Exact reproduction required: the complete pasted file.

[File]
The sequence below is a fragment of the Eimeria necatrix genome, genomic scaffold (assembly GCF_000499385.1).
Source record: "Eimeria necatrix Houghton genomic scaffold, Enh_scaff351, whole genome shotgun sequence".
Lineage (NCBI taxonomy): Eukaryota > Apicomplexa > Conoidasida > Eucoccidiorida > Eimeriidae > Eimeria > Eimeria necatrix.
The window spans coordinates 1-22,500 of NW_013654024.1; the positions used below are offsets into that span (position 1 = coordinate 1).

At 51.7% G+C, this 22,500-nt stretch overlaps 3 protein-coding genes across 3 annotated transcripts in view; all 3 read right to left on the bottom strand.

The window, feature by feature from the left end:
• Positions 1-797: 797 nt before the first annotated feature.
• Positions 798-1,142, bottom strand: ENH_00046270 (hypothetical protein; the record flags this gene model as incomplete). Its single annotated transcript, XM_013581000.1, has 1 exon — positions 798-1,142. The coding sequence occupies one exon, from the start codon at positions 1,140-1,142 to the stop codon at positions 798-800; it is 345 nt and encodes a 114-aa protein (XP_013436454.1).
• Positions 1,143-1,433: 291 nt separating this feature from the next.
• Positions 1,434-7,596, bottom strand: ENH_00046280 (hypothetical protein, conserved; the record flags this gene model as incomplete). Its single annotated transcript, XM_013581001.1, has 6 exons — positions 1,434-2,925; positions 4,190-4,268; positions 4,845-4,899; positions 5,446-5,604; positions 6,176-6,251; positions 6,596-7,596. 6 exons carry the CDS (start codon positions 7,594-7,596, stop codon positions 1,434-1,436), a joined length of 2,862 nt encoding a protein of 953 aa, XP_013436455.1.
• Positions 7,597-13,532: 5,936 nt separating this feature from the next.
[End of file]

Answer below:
The sequence below is a fragment of the Eimeria necatrix genome, genomic scaffold (assembly GCF_000499385.1).
Source record: "Eimeria necatrix Houghton genomic scaffold, Enh_scaff351, whole genome shotgun sequence".
Lineage (NCBI taxonomy): Eukaryota > Apicomplexa > Conoidasida > Eucoccidiorida > Eimeriidae > Eimeria > Eimeria necatrix.
The window spans coordinates 1-22,500 of NW_013654024.1; the positions used below are offsets into that span (position 1 = coordinate 1).

At 51.7% G+C, this 22,500-nt stretch overlaps 3 protein-coding genes across 3 annotated transcripts in view; all 3 read right to left on the bottom strand.

The window, feature by feature from the left end:
• Positions 1-797: 797 nt before the first annotated feature.
• Positions 798-1,142, bottom strand: ENH_00046270 (hypothetical protein; the record flags this gene model as incomplete). Its single annotated transcript, XM_013581000.1, has 1 exon — positions 798-1,142. The coding sequence occupies one exon, from the start codon at positions 1,140-1,142 to the stop codon at positions 798-800; it is 345 nt and encodes a 114-aa protein (XP_013436454.1).
• Positions 1,143-1,433: 291 nt separating this feature from the next.
• Positions 1,434-7,596, bottom strand: ENH_00046280 (hypothetical protein, conserved; the record flags this gene model as incomplete). Its single annotated transcript, XM_013581001.1, has 6 exons — positions 1,434-2,925; positions 4,190-4,268; positions 4,845-4,899; positions 5,446-5,604; positions 6,176-6,251; positions 6,596-7,596. 6 exons carry the CDS (start codon positions 7,594-7,596, stop codon positions 1,434-1,436), a joined length of 2,862 nt encoding a protein of 953 aa, XP_013436455.1.
• Positions 7,597-13,532: 5,936 nt separating this feature from the next.